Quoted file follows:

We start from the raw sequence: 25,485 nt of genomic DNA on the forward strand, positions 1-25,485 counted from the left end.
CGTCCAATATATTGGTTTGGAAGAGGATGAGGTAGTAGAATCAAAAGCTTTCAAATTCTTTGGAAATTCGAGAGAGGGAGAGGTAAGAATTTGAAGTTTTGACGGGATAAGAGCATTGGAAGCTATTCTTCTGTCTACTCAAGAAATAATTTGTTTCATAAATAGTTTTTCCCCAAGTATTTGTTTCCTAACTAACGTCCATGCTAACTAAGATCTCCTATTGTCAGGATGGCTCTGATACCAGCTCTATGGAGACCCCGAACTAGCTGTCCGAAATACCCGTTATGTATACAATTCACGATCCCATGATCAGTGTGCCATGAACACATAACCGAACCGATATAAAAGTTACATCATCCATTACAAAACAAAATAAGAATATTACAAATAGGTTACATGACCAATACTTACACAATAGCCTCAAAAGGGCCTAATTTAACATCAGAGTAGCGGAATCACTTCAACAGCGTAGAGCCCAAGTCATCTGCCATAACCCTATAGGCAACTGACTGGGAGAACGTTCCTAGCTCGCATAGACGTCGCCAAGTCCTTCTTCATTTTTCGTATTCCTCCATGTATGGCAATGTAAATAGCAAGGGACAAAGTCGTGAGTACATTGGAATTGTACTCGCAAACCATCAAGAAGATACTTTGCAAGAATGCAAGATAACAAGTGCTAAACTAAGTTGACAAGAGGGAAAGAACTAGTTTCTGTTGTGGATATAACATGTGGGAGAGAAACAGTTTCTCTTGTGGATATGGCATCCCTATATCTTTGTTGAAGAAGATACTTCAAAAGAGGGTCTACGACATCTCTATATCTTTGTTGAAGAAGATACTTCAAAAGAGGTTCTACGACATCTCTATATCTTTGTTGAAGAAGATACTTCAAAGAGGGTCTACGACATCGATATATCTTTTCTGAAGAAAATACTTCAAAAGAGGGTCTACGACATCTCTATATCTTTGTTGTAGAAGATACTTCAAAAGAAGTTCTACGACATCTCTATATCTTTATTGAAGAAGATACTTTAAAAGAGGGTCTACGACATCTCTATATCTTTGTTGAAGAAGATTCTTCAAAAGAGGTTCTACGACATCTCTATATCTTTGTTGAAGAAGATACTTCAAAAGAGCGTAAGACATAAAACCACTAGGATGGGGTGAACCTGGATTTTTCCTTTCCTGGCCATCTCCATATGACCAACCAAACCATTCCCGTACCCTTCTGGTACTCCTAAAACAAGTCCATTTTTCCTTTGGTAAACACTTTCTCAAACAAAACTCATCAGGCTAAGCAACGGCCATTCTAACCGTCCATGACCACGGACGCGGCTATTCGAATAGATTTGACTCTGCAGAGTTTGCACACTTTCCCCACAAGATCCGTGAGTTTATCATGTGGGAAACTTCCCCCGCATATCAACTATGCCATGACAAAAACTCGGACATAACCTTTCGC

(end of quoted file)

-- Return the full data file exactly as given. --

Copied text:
We start from the raw sequence: 25,485 nt of genomic DNA on the forward strand, positions 1-25,485 counted from the left end.
CGTCCAATATATTGGTTTGGAAGAGGATGAGGTAGTAGAATCAAAAGCTTTCAAATTCTTTGGAAATTCGAGAGAGGGAGAGGTAAGAATTTGAAGTTTTGACGGGATAAGAGCATTGGAAGCTATTCTTCTGTCTACTCAAGAAATAATTTGTTTCATAAATAGTTTTTCCCCAAGTATTTGTTTCCTAACTAACGTCCATGCTAACTAAGATCTCCTATTGTCAGGATGGCTCTGATACCAGCTCTATGGAGACCCCGAACTAGCTGTCCGAAATACCCGTTATGTATACAATTCACGATCCCATGATCAGTGTGCCATGAACACATAACCGAACCGATATAAAAGTTACATCATCCATTACAAAACAAAATAAGAATATTACAAATAGGTTACATGACCAATACTTACACAATAGCCTCAAAAGGGCCTAATTTAACATCAGAGTAGCGGAATCACTTCAACAGCGTAGAGCCCAAGTCATCTGCCATAACCCTATAGGCAACTGACTGGGAGAACGTTCCTAGCTCGCATAGACGTCGCCAAGTCCTTCTTCATTTTTCGTATTCCTCCATGTATGGCAATGTAAATAGCAAGGGACAAAGTCGTGAGTACATTGGAATTGTACTCGCAAACCATCAAGAAGATACTTTGCAAGAATGCAAGATAACAAGTGCTAAACTAAGTTGACAAGAGGGAAAGAACTAGTTTCTGTTGTGGATATAACATGTGGGAGAGAAACAGTTTCTCTTGTGGATATGGCATCCCTATATCTTTGTTGAAGAAGATACTTCAAAAGAGGGTCTACGACATCTCTATATCTTTGTTGAAGAAGATACTTCAAAAGAGGTTCTACGACATCTCTATATCTTTGTTGAAGAAGATACTTCAAAGAGGGTCTACGACATCGATATATCTTTTCTGAAGAAAATACTTCAAAAGAGGGTCTACGACATCTCTATATCTTTGTTGTAGAAGATACTTCAAAAGAAGTTCTACGACATCTCTATATCTTTATTGAAGAAGATACTTTAAAAGAGGGTCTACGACATCTCTATATCTTTGTTGAAGAAGATTCTTCAAAAGAGGTTCTACGACATCTCTATATCTTTGTTGAAGAAGATACTTCAAAAGAGCGTAAGACATAAAACCACTAGGATGGGGTGAACCTGGATTTTTCCTTTCCTGGCCATCTCCATATGACCAACCAAACCATTCCCGTACCCTTCTGGTACTCCTAAAACAAGTCCATTTTTCCTTTGGTAAACACTTTCTCAAACAAAACTCATCAGGCTAAGCAACGGCCATTCTAACCGTCCATGACCACGGACGCGGCTATTCGAATAGATTTGACTCTGCAGAGTTTGCACACTTTCCCCACAAGATCCGTGAGTTTATCATGTGGGAAACTTCCCCCGCATATCAACTATGCCATGACAAAAACTCGGACATAACCTTTCGC